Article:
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VU’s technology commercialization efforts make strides

Sep. 26, 2013, 10:28 AM

Over the past three years, Vanderbilt University more than quadrupled earnings from its technology commercialization efforts — to more than $24.5 million in the 2013 fiscal year that ended June 30, officials have announced.

Alan Bentley, assistant vice chancellor for Technology Transfer in the Vanderbilt Center for Technology Transfer and Commercialization (CTTC), acknowledged that it will be difficult to approach this level of financial success every year, but he sees some very positive indicators of improved commercial effort.

Alan Bentley

“Due to annual fluctuations in our business, we look at three year averages for our metrics,” said Bentley. “Though fiscal year 2013 revenues achieved a new high, we have made great strides in other key areas, such as inventor engagement and transactional efficiency.”

Several major licensing agreements boosted earnings last year, including a license with Bristol-Myers Squibb to develop potential new drugs for Parkinson’s disease, another with AstraZeneca to develop potential new drugs for schizophrenia and Alzheimer’s disease, and one with Parker Hannifin Corp., to commercialize a lightweight, mechanical exoskeleton technology.

While financial details were not disclosed, “the real significance lies in the formation of strategic partnerships with world leaders in the biopharmaceutical and engineering industries,” Bentley said.

That’s not the whole story. Bentley pointed to two key metrics — the number of invention disclosures and licenses executed — to illustrate CTTC’s growth. The center executed 82 licensing transactions last year, a 60 percent increase compared to the average for the previous three years.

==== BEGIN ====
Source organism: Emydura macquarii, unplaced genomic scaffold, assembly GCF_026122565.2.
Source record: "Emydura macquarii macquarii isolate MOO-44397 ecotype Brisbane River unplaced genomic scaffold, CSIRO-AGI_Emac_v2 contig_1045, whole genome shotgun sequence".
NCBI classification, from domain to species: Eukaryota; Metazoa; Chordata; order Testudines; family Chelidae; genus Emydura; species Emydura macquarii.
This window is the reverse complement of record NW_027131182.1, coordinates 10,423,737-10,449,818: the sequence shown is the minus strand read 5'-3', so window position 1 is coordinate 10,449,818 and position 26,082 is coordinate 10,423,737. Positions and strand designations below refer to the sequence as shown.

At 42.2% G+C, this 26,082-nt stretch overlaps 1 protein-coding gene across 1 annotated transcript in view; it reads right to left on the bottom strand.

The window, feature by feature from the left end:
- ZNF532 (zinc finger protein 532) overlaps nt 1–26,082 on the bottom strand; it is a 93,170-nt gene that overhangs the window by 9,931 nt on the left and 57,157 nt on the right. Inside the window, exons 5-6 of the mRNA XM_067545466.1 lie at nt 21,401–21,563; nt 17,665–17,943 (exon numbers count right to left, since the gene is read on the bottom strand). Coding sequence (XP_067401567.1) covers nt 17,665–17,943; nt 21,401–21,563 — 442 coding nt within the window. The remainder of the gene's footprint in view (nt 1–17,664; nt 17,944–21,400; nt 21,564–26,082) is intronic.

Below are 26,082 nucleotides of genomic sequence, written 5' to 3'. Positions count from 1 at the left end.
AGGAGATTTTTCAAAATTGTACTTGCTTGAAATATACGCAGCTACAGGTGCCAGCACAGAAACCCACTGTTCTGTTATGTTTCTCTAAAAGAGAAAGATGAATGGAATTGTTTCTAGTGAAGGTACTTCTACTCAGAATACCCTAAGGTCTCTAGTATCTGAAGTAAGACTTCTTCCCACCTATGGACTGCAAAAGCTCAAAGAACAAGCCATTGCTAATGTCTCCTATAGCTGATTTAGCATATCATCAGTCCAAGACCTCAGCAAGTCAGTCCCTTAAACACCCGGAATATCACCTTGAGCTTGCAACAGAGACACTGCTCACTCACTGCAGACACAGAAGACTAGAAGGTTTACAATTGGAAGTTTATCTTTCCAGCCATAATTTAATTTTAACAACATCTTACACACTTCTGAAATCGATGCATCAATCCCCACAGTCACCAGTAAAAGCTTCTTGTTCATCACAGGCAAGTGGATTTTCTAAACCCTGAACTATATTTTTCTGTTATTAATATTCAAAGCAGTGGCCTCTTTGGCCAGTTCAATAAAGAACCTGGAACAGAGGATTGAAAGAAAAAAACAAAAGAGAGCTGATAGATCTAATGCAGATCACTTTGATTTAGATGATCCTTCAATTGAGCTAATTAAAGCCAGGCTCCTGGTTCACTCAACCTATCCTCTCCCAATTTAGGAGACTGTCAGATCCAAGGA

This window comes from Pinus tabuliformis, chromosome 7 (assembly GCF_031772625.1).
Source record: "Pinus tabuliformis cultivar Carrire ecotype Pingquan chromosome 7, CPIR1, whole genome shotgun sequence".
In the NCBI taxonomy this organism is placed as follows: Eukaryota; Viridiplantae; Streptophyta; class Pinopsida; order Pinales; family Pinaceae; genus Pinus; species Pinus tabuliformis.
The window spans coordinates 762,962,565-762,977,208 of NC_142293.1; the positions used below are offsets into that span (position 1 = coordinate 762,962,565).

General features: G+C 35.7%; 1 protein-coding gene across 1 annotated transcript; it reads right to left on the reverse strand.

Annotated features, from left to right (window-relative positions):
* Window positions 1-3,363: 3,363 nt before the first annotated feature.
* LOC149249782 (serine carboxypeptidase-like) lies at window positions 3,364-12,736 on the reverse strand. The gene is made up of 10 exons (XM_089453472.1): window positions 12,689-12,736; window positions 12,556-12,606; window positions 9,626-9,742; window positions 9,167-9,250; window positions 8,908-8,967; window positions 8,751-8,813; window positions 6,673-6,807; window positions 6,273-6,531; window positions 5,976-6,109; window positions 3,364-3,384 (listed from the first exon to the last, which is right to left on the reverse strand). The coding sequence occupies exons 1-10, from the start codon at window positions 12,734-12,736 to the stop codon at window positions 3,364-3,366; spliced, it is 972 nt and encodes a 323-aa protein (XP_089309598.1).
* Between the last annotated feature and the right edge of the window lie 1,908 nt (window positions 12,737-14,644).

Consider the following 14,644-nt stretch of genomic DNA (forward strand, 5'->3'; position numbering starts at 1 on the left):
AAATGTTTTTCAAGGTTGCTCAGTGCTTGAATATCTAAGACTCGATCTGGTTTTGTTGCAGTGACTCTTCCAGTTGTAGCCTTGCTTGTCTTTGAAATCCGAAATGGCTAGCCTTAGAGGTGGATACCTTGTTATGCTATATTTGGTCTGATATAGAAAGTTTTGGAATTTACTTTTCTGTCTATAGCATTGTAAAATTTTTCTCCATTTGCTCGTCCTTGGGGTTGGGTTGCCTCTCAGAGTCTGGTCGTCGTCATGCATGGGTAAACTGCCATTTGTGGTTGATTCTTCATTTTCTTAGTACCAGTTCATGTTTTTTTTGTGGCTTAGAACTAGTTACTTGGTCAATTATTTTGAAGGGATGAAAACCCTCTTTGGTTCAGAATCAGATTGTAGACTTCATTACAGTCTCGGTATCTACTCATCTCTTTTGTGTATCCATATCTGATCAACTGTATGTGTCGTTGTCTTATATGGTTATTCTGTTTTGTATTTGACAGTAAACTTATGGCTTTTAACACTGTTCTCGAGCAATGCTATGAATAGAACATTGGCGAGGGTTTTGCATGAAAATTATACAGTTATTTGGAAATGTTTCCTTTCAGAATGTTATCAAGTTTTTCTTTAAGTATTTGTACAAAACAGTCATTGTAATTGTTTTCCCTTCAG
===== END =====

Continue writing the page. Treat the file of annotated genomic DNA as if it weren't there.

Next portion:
Not all of these deals will pan out, and it generally takes a decade before income is generated through royalties. But, said Bentley, “transactions now set the table for long-term financial health.”

Disclosures of new ideas also were up by 10 percent over the corresponding three-year average.

This growth put Vanderbilt in a select group last year — only about a fifth of research universities reported an increase in disclosures. In an era of restrictive government spending on research, an increase in the number of disclosures implies that faculty members are engaging with the CTTC to get their ideas to market.

“We strive hard to deliver personal service and new programs to enhance the innovation experience at Vanderbilt,” explained CTTC Licensing Director Chris Harris.

These programs include an educational series for entrepreneurs and inventors, graduate and undergraduate student internship programs, and a first-of-its-kind comprehensive pharmaceutical pipeline commercialization manual and initiative.

Efforts are underway for a variety of new programs to enhance inventor service and value creation in the current fiscal year.

“Just as our researchers are expected to innovate, so must we continue to refine and advance our efforts to provide quality technology commercialization and new venture services to the Vanderbilt community,” Bentley said.

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